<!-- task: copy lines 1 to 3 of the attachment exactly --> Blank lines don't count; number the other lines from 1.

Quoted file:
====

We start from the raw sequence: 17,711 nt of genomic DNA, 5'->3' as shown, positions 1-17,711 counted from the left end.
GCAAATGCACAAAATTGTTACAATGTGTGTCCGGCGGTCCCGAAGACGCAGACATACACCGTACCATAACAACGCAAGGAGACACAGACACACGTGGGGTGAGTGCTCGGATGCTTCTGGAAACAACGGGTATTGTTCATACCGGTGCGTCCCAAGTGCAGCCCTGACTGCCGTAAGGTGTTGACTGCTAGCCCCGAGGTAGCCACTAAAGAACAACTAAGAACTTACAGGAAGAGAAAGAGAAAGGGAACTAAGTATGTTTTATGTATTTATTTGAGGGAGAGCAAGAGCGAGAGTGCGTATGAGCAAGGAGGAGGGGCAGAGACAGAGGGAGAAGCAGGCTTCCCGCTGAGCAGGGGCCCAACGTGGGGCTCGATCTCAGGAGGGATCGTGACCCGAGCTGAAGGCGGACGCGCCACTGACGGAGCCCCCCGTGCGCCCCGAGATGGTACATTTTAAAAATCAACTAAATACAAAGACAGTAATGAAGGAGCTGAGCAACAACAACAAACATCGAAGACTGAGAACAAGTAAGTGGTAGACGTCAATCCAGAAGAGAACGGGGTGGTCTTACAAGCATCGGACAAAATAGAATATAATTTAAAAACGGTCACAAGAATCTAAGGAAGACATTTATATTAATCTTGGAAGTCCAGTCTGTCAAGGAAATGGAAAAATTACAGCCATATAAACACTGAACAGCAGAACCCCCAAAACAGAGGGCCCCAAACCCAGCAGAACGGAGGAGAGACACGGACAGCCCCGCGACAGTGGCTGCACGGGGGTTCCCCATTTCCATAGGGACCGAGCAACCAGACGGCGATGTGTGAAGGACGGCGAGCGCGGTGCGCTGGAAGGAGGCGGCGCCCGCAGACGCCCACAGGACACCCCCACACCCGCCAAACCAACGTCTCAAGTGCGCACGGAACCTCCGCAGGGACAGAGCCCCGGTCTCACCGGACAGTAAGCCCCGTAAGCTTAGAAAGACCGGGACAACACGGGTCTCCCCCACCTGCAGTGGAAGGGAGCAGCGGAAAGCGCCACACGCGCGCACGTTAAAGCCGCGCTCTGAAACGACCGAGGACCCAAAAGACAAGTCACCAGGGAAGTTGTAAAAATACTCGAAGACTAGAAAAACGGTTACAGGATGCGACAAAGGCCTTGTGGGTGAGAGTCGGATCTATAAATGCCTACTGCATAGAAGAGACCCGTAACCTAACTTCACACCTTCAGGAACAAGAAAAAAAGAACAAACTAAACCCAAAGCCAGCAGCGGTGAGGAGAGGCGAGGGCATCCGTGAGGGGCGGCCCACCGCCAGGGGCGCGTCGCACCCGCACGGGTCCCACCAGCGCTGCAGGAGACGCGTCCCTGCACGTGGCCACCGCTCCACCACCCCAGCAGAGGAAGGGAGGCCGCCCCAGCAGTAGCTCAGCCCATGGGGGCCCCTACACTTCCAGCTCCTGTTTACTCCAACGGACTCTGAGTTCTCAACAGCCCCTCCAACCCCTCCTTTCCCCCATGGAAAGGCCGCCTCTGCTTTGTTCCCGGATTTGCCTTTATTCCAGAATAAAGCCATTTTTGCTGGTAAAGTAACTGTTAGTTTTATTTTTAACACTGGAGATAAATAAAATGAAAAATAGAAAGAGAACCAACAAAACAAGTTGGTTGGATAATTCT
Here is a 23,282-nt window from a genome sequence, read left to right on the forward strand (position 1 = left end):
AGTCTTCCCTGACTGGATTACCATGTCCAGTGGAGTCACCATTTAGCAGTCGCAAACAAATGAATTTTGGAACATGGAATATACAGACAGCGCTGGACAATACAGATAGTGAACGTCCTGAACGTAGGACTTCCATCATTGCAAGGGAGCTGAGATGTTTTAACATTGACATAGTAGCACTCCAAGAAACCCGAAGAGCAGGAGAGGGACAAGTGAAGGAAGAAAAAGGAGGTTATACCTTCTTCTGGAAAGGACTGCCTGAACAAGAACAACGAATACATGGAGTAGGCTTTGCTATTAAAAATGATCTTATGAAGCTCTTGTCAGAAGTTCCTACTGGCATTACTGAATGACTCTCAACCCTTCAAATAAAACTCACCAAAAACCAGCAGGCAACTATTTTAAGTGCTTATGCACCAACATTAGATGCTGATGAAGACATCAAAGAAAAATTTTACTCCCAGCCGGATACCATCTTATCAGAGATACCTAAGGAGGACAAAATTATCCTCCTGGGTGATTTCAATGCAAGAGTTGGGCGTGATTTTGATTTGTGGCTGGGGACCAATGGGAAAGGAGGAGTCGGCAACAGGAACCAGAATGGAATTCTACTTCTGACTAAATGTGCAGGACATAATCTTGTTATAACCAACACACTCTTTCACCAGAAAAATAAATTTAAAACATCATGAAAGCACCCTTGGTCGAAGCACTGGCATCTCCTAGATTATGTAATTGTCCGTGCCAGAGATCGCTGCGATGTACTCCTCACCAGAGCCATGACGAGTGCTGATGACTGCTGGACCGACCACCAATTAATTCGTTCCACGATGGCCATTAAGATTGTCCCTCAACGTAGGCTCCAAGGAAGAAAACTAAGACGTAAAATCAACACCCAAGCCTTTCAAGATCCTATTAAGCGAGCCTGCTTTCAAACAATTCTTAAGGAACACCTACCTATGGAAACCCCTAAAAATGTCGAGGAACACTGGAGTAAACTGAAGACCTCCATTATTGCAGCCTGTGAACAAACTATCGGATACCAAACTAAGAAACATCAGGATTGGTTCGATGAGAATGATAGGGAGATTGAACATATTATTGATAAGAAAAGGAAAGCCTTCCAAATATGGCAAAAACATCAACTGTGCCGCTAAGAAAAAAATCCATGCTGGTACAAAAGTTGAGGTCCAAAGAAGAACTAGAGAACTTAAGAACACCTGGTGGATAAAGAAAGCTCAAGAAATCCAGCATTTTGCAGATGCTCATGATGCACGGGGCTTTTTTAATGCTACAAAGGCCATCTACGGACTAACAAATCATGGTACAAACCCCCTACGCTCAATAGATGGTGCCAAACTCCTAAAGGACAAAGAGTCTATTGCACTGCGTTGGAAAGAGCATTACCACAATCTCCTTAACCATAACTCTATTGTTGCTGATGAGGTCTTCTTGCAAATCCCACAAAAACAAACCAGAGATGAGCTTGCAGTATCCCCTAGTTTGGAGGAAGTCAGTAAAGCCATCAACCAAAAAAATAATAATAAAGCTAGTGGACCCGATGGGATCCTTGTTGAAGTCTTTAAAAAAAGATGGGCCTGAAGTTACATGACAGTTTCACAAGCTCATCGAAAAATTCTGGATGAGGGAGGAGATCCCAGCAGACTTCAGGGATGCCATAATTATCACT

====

We start from the raw sequence: 17,711 nt of genomic DNA, 5'->3' as shown, positions 1-17,711 counted from the left end.
GCAAATGCACAAAATTGTTACAATGTGTGTCCGGCGGTCCCGAAGACGCAGACATACACCGTACCATAACAACGCAAGGAGACACAGACACACGTGGGGTGAGTGCTCGGATGCTTCTGGAAACAACGGGTATTGTTCATACCGGTGCGTCCCAAGTGCAGCCCTGACTGCCGTAAGGTGTTGACTGCTAGCCCCGAGGTAGCCACTAAAGAACAACTAAGAACTTACAGGAAGAGAAAGAGAAAGGGAACTAAGTATGTTTTATGTATTTATTTGAGGGAGAGCAAGAGCGAGAGTGCGTATGAGCAAGGAGGAGGGGCAGAGACAGAGGGAGAAGCAGGCTTCCCGCTGAGCAGGGGCCCAACGTGGGGCTCGATCTCAGGAGGGATCGTGACCCGAGCTGAAGGCGGACGCGCCACTGACGGAGCCCCCCGTGCGCCCCGAGATGGTACATTTTAAAAATCAACTAAATACAAAGACAGTAATGAAGGAGCTGAGCAACAACAACAAACATCGAAGACTGAGAACAAGTAAGTGGTAGACGTCAATCCAGAAGAGAACGGGGTGGTCTTACAAGCATCGGACAAAATAGAATATAATTTAAAAACGGTCACAAGAATCTAAGGAAGACATTTATATTAATCTTGGAAGTCCAGTCTGTCAAGGAAATGGAAAAATTACAGCCATATAAACACTGAACAGCAGAACCCCCAAAACAGAGGGCCCCAAACCCAGCAGAACGGAGGAGAGACACGGACAGCCCCGCGACAGTGGCTGCACGGGGGTTCCCCATTTCCATAGGGACCGAGCAACCAGACGGCGATGTGTGAAGGACGGCGAGCGCGGTGCGCTGGAAGGAGGCGGCGCCCGCAGACGCCCACAGGACACCCCCACACCCGCCAAACCAACGTCTCAAGTGCGCACGGAACCTCCGCAGGGACAGAGCCCCGGTCTCACCGGACAGTAAGCCCCGTAAGCTTAGAAAGACCGGGACAACACGGGTCTCCCCCACCTGCAGTGGAAGGGAGCAGCGGAAAGCGCCACACGCGCGCACGTTAAAGCCGCGCTCTGAAACGACCGAGGACCCAAAAGACAAGTCACCAGGGAAGTTGTAAAAATACTCGAAGACTAGAAAAACGGTTACAGGATGCGACAAAGGCCTTGTGGGTGAGAGTCGGATCTATAAATGCCTACTGCATAGAAGAGACCCGTAACCTAACTTCACACCTTCAGGAACAAGAAAAAAAGAACAAACTAAACCCAAAGCCAGCAGCGGTGAGGAGAGGCGAGGGCATCCGTGAGGGGCGGCCCACCGCCAGGGGCGCGTCGCACCCGCACGGGTCCCACCAGCGCTGCAGGAGACGCGTCCCTGCACGTGGCCACCGCTCCACCACCCCAGCAGAGGAAGGGAGGCCGCCCCAGCAGTAGCTCAGCCCATGGGGGCCCCTACACTTCCAGCTCCTGTTTACTCCAACGGACTCTGAGTTCTCAACAGCCCCTCCAACCCCTCCTTTCCCCCATGGAAAGGCCGCCTCTGCTTTGTTCCCGGATTTGCCTTTATTCCAGAATAAAGCCATTTTTGCTGGTAAAGTAACTGTTAGTTTTATTTTTAACACTGGAGATAAATAAAATGAAAAATAGAAAGAGAACCAACAAAACAAGTTGGTTGGATAATTCT
Here is a 23,282-nt window from a genome sequence, read left to right on the forward strand (position 1 = left end):